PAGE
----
During May, used-car sales manager Jerry Gilliam initiated at least a half-dozen conversations with Company salesmen concerning their support for Local 604. On one occasion, Gilliam approached Van Ronzelen in a tavern and commented, "(I)f you'll forget all this union nonsense, I'll make it very well worth your while." On several occasions, Gilliam made similar comments to Hawkins and during one conversation added, "(I)t won't do any good to bring a union in." In late May, when Hawkins indicated that he had joined Local 604 for the medical, dental, and pension benefits, Gilliam responded, "I can give you that", wrote on a paper napkin that Bob Hawkins would be guaranteed a job for five years if he sold ten or more cars a month, and signed his name.
Finally, on June 6, Gilliam chastized Hawkins for lending a demonstrator to a customer. When Hawkins attempted to explain that he had acted in accordance with Company policy under the circumstances and had received the permission of Company-owner Hildebrand to lend the vehicle, Gilliam refused to listen to these justifications and fired Hawkins. Two days later, Hawkins filed an unfair labor practice charge with the NLRB and delivered a copy of the complaint to Gilliam. Immediately after Gilliam showed the copy to Hildebrand and other management officials, the Company rehired Hawkins.
On the basis of this evidence, the NLRB found that the Company had violated section 8(a)(1) of the National Labor Relations Act, 29 U.S.C. § 158(a)(1) (1976), by accusing salesmen of disloyalty because of their union activity, soliciting grievances from salesmen to discourage union membership, threatening to discharge salesmen who engaged in union activity, promising benefits to salesmen who would abandon their support for Local 604, advising salesmen that unionization would be futile, and hiring new salesmen and clerical employees solely for the purpose of destroying the majority status of both Local 604 and Local 618. The NLRB also found that the Company had violated section 8(a)(3) of the Act, 29 U.S.C. § 158(a)(3) (1976), by replacing the salesmen's demonstrators with less desirable vehicles, canceling the bonus contest, and discharging Hawkins for participation in union activities. The NLRB then determined that the salesmen and clerical employees constituted appropriate bargaining units, that Local 604 represented a majority of the salesmen and Local 618 held majority status among the clerical employees before the Company committed its violations of sections 8(a)(1) and 8(a)(3), and that the issuance of bargaining orders would better protect the employees' expression of support for the Unions than the use of traditional remedies to ensure fair representation elections.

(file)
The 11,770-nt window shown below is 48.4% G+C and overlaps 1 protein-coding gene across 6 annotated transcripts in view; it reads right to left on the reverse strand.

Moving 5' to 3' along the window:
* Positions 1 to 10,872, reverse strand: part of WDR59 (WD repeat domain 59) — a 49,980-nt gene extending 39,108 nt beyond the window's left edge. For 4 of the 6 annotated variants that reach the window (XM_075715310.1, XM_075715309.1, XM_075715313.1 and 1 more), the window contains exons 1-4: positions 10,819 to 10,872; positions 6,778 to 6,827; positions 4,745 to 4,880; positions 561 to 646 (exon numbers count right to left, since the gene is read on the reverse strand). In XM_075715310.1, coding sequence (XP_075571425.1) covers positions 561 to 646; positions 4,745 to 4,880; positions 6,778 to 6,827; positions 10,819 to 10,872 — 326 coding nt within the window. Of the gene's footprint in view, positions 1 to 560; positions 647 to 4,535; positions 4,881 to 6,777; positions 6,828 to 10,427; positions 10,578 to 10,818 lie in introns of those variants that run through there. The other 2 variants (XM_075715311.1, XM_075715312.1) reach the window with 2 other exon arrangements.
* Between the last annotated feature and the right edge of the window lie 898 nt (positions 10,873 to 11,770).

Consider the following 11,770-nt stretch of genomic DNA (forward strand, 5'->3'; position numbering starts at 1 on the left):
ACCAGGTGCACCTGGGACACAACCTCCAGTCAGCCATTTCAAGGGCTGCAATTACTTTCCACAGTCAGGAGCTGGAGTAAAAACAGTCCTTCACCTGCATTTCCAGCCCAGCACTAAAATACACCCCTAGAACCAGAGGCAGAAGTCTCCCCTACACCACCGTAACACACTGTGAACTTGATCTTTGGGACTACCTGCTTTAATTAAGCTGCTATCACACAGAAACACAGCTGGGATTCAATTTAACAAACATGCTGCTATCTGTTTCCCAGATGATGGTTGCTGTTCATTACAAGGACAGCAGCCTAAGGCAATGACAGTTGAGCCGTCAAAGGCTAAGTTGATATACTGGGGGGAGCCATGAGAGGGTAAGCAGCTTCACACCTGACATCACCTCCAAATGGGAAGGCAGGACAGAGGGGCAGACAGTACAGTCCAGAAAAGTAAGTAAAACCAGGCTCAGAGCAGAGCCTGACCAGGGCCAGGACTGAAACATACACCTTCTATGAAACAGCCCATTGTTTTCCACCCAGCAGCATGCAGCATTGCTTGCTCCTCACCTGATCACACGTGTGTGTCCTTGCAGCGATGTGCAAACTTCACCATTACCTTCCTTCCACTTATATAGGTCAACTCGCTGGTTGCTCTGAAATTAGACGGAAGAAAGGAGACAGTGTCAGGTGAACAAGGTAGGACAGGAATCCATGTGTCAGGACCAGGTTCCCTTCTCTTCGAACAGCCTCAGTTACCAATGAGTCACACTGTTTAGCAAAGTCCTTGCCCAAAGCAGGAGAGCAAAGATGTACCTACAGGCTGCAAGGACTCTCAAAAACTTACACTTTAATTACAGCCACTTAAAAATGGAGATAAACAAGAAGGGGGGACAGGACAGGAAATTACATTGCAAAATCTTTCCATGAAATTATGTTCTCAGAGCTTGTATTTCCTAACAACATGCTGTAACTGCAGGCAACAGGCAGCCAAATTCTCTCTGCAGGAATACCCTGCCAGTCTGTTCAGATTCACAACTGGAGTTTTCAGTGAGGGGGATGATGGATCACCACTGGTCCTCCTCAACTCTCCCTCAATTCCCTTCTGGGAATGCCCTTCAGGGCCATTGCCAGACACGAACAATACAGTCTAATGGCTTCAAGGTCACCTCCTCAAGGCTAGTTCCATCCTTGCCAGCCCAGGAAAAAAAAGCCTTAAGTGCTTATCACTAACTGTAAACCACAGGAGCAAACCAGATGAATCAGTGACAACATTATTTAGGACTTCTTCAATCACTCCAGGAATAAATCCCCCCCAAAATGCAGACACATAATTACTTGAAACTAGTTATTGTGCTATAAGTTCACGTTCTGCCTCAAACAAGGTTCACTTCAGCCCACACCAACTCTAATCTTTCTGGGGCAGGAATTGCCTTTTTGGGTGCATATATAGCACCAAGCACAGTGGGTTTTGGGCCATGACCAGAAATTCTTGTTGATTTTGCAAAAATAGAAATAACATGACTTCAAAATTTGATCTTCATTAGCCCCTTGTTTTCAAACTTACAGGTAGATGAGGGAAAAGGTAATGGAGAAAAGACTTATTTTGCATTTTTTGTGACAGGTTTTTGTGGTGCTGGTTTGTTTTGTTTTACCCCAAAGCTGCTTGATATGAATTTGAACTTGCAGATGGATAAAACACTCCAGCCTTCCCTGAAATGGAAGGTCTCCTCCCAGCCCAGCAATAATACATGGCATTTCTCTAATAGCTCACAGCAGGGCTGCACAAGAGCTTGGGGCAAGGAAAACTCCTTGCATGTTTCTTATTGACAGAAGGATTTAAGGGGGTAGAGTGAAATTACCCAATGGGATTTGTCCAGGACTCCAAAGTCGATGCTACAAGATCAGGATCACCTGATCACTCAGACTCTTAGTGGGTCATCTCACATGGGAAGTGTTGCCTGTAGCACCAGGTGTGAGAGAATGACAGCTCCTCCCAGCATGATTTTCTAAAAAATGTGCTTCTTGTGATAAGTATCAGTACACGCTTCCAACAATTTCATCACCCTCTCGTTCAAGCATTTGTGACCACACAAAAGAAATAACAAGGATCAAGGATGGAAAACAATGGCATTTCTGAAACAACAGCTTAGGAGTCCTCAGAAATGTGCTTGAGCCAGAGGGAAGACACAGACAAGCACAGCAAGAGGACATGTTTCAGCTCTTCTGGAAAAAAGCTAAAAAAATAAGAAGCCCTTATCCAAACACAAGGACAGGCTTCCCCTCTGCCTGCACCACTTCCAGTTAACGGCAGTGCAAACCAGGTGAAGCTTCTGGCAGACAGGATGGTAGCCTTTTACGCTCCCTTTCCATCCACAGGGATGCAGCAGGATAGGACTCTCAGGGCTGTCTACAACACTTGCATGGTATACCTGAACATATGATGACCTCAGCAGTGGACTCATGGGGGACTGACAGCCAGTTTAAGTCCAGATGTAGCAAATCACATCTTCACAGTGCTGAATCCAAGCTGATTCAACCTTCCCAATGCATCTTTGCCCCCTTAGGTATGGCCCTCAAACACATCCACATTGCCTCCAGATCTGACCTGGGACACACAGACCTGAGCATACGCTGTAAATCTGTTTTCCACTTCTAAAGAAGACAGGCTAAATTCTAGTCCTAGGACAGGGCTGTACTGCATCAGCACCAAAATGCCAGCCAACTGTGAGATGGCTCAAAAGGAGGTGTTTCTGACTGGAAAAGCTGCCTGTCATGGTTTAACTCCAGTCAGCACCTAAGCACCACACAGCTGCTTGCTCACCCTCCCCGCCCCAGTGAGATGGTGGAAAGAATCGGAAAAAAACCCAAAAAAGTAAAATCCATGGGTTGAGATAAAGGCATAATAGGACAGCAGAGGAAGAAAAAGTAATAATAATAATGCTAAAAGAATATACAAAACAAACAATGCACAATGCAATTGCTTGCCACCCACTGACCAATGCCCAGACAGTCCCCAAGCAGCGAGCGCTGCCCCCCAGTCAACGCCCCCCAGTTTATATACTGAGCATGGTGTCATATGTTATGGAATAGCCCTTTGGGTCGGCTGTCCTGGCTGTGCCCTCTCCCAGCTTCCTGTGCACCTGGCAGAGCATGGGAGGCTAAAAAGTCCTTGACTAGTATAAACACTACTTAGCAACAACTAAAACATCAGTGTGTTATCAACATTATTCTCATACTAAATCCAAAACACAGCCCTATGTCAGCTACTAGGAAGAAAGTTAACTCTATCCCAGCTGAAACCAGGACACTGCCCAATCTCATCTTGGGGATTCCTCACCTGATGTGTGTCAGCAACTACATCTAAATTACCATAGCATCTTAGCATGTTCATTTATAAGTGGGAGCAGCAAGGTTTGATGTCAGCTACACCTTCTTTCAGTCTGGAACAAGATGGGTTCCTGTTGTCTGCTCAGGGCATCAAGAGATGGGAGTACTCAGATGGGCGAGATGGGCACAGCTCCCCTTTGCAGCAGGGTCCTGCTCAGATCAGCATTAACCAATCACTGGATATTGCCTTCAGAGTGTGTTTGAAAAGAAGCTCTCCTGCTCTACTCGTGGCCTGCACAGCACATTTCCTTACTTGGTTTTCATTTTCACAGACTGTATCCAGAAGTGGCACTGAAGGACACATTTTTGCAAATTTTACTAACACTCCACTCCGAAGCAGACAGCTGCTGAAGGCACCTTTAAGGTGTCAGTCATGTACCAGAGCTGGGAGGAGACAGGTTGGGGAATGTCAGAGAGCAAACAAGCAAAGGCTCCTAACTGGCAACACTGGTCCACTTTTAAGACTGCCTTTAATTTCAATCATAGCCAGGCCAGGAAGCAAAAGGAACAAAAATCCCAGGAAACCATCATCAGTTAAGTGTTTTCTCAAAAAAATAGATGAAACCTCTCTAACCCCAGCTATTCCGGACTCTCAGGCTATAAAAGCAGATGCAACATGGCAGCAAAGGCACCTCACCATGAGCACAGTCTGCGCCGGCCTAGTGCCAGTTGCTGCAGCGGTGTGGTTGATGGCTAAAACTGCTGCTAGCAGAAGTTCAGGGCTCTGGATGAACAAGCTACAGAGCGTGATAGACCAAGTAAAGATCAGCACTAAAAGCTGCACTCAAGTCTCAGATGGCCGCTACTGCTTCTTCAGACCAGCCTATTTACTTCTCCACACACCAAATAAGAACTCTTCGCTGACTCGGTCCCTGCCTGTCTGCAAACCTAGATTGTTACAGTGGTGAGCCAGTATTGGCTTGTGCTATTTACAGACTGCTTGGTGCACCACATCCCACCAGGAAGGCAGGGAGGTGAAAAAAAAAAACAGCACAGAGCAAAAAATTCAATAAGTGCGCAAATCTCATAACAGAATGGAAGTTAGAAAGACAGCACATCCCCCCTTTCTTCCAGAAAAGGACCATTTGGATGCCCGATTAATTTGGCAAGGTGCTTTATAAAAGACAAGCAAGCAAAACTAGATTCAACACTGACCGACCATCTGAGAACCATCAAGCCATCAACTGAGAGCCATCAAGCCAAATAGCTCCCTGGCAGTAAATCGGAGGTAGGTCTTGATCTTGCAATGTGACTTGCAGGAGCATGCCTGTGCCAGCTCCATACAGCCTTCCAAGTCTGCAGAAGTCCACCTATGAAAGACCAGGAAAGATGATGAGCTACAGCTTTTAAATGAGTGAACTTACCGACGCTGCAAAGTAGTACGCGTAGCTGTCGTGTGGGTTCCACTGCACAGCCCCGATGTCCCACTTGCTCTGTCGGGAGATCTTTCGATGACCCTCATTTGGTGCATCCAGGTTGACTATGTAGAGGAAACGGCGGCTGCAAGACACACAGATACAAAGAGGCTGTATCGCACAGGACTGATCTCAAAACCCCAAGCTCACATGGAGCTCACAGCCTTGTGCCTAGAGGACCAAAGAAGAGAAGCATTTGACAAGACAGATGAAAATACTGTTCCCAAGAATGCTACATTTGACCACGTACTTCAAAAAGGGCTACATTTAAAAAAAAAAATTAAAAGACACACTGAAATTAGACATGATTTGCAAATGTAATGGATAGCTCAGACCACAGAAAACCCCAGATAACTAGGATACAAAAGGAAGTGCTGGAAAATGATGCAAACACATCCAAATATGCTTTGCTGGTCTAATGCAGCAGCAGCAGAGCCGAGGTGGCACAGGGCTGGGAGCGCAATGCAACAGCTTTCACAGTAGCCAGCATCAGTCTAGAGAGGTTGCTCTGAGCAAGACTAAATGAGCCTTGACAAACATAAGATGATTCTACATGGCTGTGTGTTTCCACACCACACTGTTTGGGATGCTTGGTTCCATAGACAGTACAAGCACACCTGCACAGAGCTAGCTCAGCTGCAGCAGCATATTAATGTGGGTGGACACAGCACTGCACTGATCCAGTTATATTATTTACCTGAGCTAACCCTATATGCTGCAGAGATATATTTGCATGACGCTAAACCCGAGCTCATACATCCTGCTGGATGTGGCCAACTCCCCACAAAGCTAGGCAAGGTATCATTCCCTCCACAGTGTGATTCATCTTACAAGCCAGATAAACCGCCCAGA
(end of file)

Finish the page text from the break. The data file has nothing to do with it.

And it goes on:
A. Clerical Employees.
The NLRB's order to bargain with Local 618 primarily rests on the Board's admittedly novel theory that an employer violates section 8(a)(1) by hiring new employees solely for the purpose of destroying a union's majority status in the bargaining unit. The Board premises this theory on the view that "discrimination in hiring is twin to discrimination in firing." Phelps Dodge Corp. v. NLRB, 313 U.S. 177, 187, 61 S.Ct. 845, 849, 85 L.Ed. 1271 (1941). Just as an employer may not discharge prounion employees to prevent them from voting in a Board election, neither should the employer be permitted to hire unnecessary antiunion employees for the purpose of diluting the voting strength of those employees already in the bargaining unit who support the union.
The Company answers that the Board cannot establish a violation of section 8(a)(1) upon a mere showing that an employer hired new employees solely for the purpose of destroying a union's majority status. To establish that the employer's addition of employees to the work force might dilute the union's majority status in the bargaining unit, the Board must also show that the new employees would be eligible to vote in the upcoming representation election under the Board's election rules and that these employees would likely vote against the union in a greater proportion than the existing employees in the bargaining unit.